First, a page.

In conclusion, these results demonstrate that HIF-1α mediates hypoxic induction of bFGF mRNA and protein accumulation in HUVECs.
We have investigated the role that hypoxia and HIF-1 play in endothelial cell function. Survival of ECs cultured under normoxic conditions is dependent upon addition of exogenous EC-specific growth factors. We found that hypoxia can overcome this requirement and supplement ECs of necessary growth factors essential for survival and sprouting. More importantly, we discovered the existence of a crosstalk between HIF-1α and bFGF that mediates a hypoxic-dependent autocrine pathway leading to HUVEC survival and angiogenesis (Figure 8).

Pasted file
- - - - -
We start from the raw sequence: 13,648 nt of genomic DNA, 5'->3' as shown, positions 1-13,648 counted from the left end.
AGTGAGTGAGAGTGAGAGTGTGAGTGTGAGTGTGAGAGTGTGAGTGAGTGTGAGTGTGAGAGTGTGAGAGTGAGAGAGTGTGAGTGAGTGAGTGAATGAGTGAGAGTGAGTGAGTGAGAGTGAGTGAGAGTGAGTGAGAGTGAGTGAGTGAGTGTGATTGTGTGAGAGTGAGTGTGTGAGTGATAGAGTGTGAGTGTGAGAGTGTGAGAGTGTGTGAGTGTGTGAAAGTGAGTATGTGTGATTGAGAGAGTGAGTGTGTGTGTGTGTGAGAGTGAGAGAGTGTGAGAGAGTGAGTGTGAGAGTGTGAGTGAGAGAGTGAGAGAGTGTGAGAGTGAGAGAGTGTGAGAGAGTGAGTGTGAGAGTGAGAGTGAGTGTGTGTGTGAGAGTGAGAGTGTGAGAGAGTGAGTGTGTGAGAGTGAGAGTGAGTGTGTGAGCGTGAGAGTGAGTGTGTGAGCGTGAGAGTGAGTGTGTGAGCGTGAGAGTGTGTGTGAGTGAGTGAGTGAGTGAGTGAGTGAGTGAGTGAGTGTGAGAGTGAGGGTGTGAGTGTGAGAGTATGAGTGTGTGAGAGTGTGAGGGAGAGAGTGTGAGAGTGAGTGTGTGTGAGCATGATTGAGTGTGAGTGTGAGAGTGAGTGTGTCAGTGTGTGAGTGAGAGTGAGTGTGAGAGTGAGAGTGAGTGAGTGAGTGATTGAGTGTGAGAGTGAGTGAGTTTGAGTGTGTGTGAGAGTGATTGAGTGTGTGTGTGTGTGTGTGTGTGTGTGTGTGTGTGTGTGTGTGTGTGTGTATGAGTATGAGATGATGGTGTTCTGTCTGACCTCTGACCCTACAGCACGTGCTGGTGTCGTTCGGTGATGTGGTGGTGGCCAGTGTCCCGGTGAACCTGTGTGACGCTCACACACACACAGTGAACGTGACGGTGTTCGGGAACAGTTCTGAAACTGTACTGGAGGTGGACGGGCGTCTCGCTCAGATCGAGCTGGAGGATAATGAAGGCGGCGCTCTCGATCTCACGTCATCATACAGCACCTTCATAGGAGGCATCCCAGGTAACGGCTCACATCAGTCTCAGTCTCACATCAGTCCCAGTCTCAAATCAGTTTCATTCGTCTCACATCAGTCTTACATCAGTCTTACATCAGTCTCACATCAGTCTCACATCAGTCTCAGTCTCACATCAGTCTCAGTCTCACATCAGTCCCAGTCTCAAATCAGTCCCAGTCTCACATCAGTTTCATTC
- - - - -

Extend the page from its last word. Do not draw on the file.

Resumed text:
The relative contribution of HIF-1α and HIF-2α to the transcriptional response of ECs to hypoxia is still poorly understood. In most normal and transformed cell lines, HIF-1α has been identified as the master regulator of the transcriptional response to oxygen deprivation. In contrast, in VHL-deficient renal cancer cell lines HIF-2α appears to be essential for a transcriptional program mediating survival and angiogenesis,24 although these cells may also overexpress HIF-1α and the relative contribution of HIF-α subunits to renal carcinogenesis is still poorly understood. Cell-type specificity has been advocated to explain the relative functional activity of HIF-1α and HIF-2α. HIF-2α was originally identified as EC-specific factor (and called EPAS), and its tissue-restricted expression was thought to determine, at least in part, its involvement in the transcriptional response to hypoxia.19 Surprisingly, we found that HIF-1α, but not HIF-2α, was involved in a hypoxic-dependent pathway mediating EC survival and sprouting. This conclusion is supported by experiments performed using siRNA targeting HIF-1α, which completely blocked hypoxic induction of cord formation in HUVECs. In addition, siRNA targeting HIF-1α also inhibited hypoxic induction of several HIF-1-inducible genes, such as CXCR4, c-met, and glut-1, in HUVECs (data not shown). Consistent with these results, we found that topotecan, a small molecule previously shown by our group to inhibit HIF-1α in human caner cell lines,20 also inhibited HIF-1α, but not HIF-2α, and HIF-1-dependent responses in HUVECs cultured under hypoxic conditions. The specific inhibition of HIF-1α, but not HIF-2α, by topotecan suggests not only that these 2 subunits have different mechanisms of regulation but also that they have distinct functions in ECs. The functional role that HIF-1α plays in human ECs has been recently addressed by Manalo et al,25 who have shown that HIF-1α mediates a cell-autonomous transcriptional response in human pulmonary artery ECs under both normoxic and hypoxic conditions. In addition, Tang et al26 have shown that conditional knockout of HIF-1α in mouse ECs profoundly disrupts EC behavior during angiogenesis and their response to VEGF signaling, further emphasizing the essential role that HIF-1α plays in EC biology and angiogenesis. On the contrary, HIF-2α has been implicated in vascular remodeling during vasculogenesis and in the response to oxidative stress.27 Indeed, EPAS-1–/– embryos display severe vascular defects due to improper interaction among blood vessels once they are formed.18,28 It is also notable that, although coexpressed in the same cell type, HIF-1α and HIF-2α do not compensate for each other in modulating the hypoxic response.29 These data suggest that a complex network of environmental conditions (eg, hypoxia and growth factors) and a developmentally determined genetic program must be taken into account to better understand the cellular response of ECs to hypoxia and the relative contribution of HIF-α subunits.